Were it me, I think I'd be aiming for the boat you want for the long term. It has taken me 3-5 years with each of our larger boats to "get to know her" and much of that process has been about doing the maintenance myself. That's helped me learn more about what's there in the first place (water pumps, sanitation systems, etc.) and also how to fix it/replace it/upgrade it as necessary over the long term.

We weren't able to do that ourselves, partly because of cost, partly because a boat like we have now (stairs -- not a ladder -- to the flybridge) didn't exist when we were first shopping to larger boats. You might not have either of those problems.

In our current case, starting with a good boat -- no arm and leg or first-born required -- and simply keeping it that way has worked. None of our boats needed a major refit from the git-go; it's always just been about standard service/maintenance and a little gradual improvement here and there. (A new electronics suite, eventually, for example.)

I'd also take depreciation out of the equation. Find what will work best, keep it forever, make any easy/minor modifications you might find useful over time, adapt yourselves to the boat when necessary, spend more time using it and enjoying it than worrying about it. Not everyone can do that, of course, but it sounds like you can.

-Chris
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Old 13-12-2014, 17:45   #56
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Re: Help - how old of a boat should we buy?

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Originally Posted by edpolton View Post
...We decided to go for an older, well maintained boat as a starter...
In the past week we have looked at 7 different boats, all about 15 years old and below $100k...
We will be making an offer on our pick this weekend.
If you found a cream puff, particularly one which has been continually maintained and upgraded, it will be quite obvious. And it will be the best buy, even if it isn't the cheapest.

Good luck with your purchase.
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Old 13-12-2014, 18:52   #57
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Re: Help - how old of a boat should we buy?

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Keep your options open. SOME older boats are good buys. Some arent.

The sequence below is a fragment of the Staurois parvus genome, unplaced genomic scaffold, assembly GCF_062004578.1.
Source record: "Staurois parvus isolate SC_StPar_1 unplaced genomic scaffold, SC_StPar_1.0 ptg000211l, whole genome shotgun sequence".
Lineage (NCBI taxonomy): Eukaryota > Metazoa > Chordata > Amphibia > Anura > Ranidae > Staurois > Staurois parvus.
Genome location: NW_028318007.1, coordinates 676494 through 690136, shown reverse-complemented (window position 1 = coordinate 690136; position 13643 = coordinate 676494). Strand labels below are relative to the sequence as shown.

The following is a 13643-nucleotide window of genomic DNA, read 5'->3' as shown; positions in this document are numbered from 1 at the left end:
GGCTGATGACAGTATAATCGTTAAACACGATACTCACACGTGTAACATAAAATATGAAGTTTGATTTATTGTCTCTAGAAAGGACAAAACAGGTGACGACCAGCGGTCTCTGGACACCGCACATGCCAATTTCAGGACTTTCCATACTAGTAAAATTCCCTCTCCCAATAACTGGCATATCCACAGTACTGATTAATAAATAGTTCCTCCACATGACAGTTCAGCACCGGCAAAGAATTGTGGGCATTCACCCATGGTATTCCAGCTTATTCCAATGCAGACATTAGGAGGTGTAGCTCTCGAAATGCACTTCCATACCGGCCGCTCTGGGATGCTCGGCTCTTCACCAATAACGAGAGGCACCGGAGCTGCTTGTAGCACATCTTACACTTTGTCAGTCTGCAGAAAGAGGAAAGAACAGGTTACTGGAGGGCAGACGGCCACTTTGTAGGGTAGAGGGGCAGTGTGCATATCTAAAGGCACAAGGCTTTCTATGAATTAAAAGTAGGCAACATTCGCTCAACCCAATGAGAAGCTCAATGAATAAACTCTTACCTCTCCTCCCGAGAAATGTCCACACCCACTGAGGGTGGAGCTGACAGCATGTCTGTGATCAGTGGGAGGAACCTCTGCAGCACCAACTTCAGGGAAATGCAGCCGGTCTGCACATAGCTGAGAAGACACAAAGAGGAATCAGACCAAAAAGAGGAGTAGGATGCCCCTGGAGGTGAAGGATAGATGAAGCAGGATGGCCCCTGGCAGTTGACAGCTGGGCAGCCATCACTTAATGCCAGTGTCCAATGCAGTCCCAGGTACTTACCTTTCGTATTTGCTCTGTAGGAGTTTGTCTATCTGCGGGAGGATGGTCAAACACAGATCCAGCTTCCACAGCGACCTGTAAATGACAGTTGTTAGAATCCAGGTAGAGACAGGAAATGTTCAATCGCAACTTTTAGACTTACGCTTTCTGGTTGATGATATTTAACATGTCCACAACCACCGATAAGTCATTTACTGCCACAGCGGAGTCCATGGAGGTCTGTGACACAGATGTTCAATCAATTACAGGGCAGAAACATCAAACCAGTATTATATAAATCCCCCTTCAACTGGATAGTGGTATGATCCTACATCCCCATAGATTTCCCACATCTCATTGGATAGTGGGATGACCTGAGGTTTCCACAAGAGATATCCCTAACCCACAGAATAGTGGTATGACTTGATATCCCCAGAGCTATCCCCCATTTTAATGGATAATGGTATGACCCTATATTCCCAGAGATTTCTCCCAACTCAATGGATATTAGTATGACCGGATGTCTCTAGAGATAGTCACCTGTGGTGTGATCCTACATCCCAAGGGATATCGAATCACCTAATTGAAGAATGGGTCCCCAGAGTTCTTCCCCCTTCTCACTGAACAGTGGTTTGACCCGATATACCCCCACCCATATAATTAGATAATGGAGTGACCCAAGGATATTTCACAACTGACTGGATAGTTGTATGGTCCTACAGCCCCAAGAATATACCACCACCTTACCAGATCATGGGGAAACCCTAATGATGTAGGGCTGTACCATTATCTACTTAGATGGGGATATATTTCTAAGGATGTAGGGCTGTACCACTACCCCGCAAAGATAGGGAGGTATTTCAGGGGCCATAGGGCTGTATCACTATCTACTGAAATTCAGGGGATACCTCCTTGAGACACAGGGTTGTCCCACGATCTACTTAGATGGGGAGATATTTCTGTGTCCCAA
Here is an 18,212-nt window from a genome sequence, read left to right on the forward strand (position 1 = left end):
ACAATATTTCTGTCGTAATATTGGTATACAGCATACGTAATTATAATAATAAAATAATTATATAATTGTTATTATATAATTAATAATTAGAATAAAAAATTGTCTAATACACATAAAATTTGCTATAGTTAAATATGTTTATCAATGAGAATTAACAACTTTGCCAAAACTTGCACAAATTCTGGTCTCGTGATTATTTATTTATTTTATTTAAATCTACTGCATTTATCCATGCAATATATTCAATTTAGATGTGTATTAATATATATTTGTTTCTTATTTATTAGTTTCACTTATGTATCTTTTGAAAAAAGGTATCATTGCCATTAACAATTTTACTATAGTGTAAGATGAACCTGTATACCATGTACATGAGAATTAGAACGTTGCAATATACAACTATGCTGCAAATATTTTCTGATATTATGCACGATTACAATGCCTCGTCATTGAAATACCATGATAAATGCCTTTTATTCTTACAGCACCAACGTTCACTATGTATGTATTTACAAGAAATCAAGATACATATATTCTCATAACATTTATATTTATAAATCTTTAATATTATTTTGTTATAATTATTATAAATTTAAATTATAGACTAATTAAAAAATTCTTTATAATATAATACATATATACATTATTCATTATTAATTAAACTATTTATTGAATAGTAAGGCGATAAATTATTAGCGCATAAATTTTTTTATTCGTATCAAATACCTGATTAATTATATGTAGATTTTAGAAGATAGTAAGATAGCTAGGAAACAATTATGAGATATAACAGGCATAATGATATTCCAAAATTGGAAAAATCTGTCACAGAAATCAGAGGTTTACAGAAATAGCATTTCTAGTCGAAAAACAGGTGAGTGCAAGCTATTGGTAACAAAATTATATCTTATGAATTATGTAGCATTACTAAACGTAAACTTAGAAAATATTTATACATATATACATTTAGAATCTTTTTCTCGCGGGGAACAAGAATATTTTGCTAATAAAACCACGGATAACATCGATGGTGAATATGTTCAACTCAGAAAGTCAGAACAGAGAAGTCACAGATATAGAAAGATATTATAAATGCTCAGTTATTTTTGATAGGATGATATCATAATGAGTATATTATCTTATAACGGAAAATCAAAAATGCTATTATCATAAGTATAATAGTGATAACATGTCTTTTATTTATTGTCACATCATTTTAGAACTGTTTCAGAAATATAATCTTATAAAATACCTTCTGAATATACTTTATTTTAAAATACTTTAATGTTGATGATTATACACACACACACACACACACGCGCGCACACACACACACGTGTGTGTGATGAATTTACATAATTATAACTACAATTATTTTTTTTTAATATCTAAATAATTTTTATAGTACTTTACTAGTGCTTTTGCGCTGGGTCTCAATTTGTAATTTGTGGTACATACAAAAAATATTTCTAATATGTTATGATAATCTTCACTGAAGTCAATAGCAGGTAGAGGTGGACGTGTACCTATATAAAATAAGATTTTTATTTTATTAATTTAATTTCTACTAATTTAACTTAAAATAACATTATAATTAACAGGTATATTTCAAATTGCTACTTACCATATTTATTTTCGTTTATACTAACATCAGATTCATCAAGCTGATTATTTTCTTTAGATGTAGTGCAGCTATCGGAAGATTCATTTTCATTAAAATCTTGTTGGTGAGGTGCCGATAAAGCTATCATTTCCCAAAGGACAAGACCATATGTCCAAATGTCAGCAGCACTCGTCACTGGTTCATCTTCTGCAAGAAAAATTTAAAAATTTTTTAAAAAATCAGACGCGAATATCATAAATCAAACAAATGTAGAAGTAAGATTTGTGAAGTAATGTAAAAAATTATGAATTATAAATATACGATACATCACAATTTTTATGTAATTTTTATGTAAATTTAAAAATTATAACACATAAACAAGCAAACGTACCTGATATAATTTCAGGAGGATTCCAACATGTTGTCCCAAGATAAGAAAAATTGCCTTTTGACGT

edpolton, Growley Monster summed it all up with this short conclusion. I would buy the older boat that has had a single owner for many years that has meticulously maintained the boat.

Finding such a boat is only possible for those that are patient and fortunate. Take my boat as an example. (Not specifically for you because it's not the type of vessel you want) We've had the same boat for thirty years and over these years we have replaced almost everything. We've never left our boat without care for these decades and we've put far more into it than we can expect to recoup at the time of sale. "Book value" for our boat is listed by average condition for such a 40 year old production boat at about ten percent of the cost of a similar new boat. We can only expect to sell our boat at the high end of the book value or listed market value.

The difficulty for someone in your position to gain the value of well cared for and updated old boat is that they rarely make it to the market. I have no plans to sell my boat, but I already have a line waiting and one with "first right of refusal".

Recently, I helped my son-in-law and daughter find their live-aboard trawler in Florida. We looked at about 25 boats and assigned each a value from 0 to 1.0 by rated each that we surveyed according to ten factors,- i.e. Engine condition, hull configuaration, layout, electronics....etc. He ended up buying a 0.86 that had been owned by the same people since it was new back in the early eighties. They are very pleased!

Buy a fairly new boat and the search can be easy. Save some money with the older boat, but expect patience, a long hunt and having some slip by just out of your grasp.
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Old 14-12-2014, 05:00   #58
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Re: Help - how old of a boat should we buy?

Ditto what Hudson Force said. This was exactly the case with our 28-year old First 375. The new owners got a fine vessel, far far cheaper than a much newer one, and of much better construction. And, she acquitted herself very well on her 2000nm+ delivery trip to prove it! Hard to find, but if you can find a model you like, don't walk away because of her age.
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Old 14-12-2014, 20:25   #59
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Re: Help - how old of a boat should we buy?

Well the man subj seems to be the owner getting experience with the maintance issues on a boat. This is very impt for someone that wants to become self sufficient , out on there own taking care of business. So any older boat that serves his purpose works
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Old 14-12-2014, 20:35   #60
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Re: Help - how old of a boat should we buy?

You might consider what you'll want to do with the vessel after your done sailing.
Investment strategy is very tricky with any boat.